High School senior finds way to build customized prosthetic limbs

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Seven-year old Maddie Horvath played with a group of friends during indoor recess at Scioto Ridge Elementary Friday afternoon.

She says she and her friends were playing a familiar game. "We were playing home," she said with a bright smile. "I was the mom."

Maddie isn't your average student.

"I'm not a lot of people are like me," she said.

The first grader is tackling the world of elementary school with one hand.

"I was born with an arm that was just halfway," she explained in her soft voice.

But, Maddie said she doesn't let a limb difference stop her from enjoying school.

"I can do the monkey bars and I can do cartwheels and also one-handed cartwheels," she said with excitement.Maddie and her family are part of a Facebook group called The Nub Club. There she and her parents were connected to Aaron Westbrook.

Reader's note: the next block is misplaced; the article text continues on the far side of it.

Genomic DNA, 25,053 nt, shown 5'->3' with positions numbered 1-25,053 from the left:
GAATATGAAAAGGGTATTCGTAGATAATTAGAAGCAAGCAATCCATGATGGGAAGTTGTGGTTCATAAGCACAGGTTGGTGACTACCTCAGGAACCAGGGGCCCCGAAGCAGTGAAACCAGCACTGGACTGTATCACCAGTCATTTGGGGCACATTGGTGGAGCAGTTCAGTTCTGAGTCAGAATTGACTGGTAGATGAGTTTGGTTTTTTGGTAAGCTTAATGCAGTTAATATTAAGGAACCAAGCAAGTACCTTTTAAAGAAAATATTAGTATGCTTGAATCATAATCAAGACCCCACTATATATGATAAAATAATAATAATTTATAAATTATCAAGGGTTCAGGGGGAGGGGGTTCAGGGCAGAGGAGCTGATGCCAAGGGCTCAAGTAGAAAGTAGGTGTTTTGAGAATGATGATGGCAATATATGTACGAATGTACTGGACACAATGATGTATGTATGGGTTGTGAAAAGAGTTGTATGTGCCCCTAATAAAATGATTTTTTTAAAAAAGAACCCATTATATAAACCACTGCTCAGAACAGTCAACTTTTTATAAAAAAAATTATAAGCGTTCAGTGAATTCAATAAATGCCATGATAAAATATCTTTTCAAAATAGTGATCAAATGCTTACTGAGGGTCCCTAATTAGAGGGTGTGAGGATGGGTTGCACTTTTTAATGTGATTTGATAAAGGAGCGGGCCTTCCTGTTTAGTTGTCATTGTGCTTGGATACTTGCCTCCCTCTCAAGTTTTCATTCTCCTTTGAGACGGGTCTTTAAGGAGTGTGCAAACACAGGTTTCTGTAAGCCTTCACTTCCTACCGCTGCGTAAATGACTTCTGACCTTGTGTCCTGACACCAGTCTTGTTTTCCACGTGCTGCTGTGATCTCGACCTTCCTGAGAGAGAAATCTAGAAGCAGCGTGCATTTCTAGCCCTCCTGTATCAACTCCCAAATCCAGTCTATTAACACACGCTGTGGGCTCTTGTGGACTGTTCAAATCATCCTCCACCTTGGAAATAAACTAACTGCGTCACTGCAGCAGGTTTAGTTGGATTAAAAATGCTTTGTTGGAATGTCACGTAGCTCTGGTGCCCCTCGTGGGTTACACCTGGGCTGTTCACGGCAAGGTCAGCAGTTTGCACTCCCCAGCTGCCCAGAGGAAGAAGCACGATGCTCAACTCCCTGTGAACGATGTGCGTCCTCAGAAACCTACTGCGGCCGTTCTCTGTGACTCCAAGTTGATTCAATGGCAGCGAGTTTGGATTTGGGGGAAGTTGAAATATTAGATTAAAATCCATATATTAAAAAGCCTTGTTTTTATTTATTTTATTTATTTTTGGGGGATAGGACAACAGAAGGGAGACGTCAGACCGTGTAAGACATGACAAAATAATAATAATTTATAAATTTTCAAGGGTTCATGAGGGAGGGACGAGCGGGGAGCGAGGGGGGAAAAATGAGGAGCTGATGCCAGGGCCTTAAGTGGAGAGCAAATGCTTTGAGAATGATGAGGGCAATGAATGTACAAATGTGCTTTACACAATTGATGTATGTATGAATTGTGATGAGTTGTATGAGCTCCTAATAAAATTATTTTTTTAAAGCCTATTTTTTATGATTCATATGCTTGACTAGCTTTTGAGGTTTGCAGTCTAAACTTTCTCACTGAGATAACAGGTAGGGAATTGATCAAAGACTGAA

Maddie and her family are part of a Facebook group called The Nub Club. There she and her parents were connected to Aaron Westbrook.

"My parents knew after I was born," said Westbrook, who is a senior at New Albany High School.

"I was actually born without my hand," he said.

The 17-year old found out how to build prosthetics with 3D printing and has used his senior project as a way to spring board the idea.

"I kind of want to provide that opportunity that I never had when I was little and I only had one hand," said Westbrook.

Westbrook even started his own company called Form 5, where he will build customized prosthetic hands for free. The goal is to eventually become a non-profit.

"These hands will be completely donated to the individuals with limb differences," he said. "It's like 40 thousand dollars for a prosthetic. But at the end of the day after you go through that process as I experienced, it wasn't what I wanted."

His first hand will go to little Maddie.

"I'm really excited about my arm," she said.

Click here to learn more about Aaron's company.